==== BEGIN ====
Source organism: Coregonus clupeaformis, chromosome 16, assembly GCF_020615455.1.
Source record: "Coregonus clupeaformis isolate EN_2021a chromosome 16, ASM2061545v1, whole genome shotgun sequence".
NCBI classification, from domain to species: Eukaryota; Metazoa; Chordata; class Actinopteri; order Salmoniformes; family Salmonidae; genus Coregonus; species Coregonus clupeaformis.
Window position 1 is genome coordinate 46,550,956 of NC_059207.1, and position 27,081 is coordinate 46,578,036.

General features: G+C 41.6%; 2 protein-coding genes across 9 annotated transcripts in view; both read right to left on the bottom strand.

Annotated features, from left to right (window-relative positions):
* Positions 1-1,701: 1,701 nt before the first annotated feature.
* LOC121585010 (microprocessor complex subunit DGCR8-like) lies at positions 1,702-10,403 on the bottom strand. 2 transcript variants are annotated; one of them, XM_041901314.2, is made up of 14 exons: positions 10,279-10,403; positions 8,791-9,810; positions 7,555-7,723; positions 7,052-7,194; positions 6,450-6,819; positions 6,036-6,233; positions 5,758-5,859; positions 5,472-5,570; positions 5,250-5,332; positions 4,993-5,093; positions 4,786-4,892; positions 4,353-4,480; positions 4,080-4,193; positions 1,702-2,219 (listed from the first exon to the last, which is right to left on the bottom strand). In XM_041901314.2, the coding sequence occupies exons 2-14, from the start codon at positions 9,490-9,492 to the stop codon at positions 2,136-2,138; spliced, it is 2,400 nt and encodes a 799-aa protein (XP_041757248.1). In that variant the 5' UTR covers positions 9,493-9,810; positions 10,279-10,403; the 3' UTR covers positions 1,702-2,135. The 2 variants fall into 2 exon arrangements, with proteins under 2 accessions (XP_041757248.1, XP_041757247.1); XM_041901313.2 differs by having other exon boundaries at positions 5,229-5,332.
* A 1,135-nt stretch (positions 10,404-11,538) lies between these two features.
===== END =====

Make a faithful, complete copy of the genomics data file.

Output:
Source organism: Coregonus clupeaformis, chromosome 16, assembly GCF_020615455.1.
Source record: "Coregonus clupeaformis isolate EN_2021a chromosome 16, ASM2061545v1, whole genome shotgun sequence".
NCBI classification, from domain to species: Eukaryota; Metazoa; Chordata; class Actinopteri; order Salmoniformes; family Salmonidae; genus Coregonus; species Coregonus clupeaformis.
Window position 1 is genome coordinate 46,550,956 of NC_059207.1, and position 27,081 is coordinate 46,578,036.

General features: G+C 41.6%; 2 protein-coding genes across 9 annotated transcripts in view; both read right to left on the bottom strand.

Annotated features, from left to right (window-relative positions):
* Positions 1-1,701: 1,701 nt before the first annotated feature.
* LOC121585010 (microprocessor complex subunit DGCR8-like) lies at positions 1,702-10,403 on the bottom strand. 2 transcript variants are annotated; one of them, XM_041901314.2, is made up of 14 exons: positions 10,279-10,403; positions 8,791-9,810; positions 7,555-7,723; positions 7,052-7,194; positions 6,450-6,819; positions 6,036-6,233; positions 5,758-5,859; positions 5,472-5,570; positions 5,250-5,332; positions 4,993-5,093; positions 4,786-4,892; positions 4,353-4,480; positions 4,080-4,193; positions 1,702-2,219 (listed from the first exon to the last, which is right to left on the bottom strand). In XM_041901314.2, the coding sequence occupies exons 2-14, from the start codon at positions 9,490-9,492 to the stop codon at positions 2,136-2,138; spliced, it is 2,400 nt and encodes a 799-aa protein (XP_041757248.1). In that variant the 5' UTR covers positions 9,493-9,810; positions 10,279-10,403; the 3' UTR covers positions 1,702-2,135. The 2 variants fall into 2 exon arrangements, with proteins under 2 accessions (XP_041757248.1, XP_041757247.1); XM_041901313.2 differs by having other exon boundaries at positions 5,229-5,332.
* A 1,135-nt stretch (positions 10,404-11,538) lies between these two features.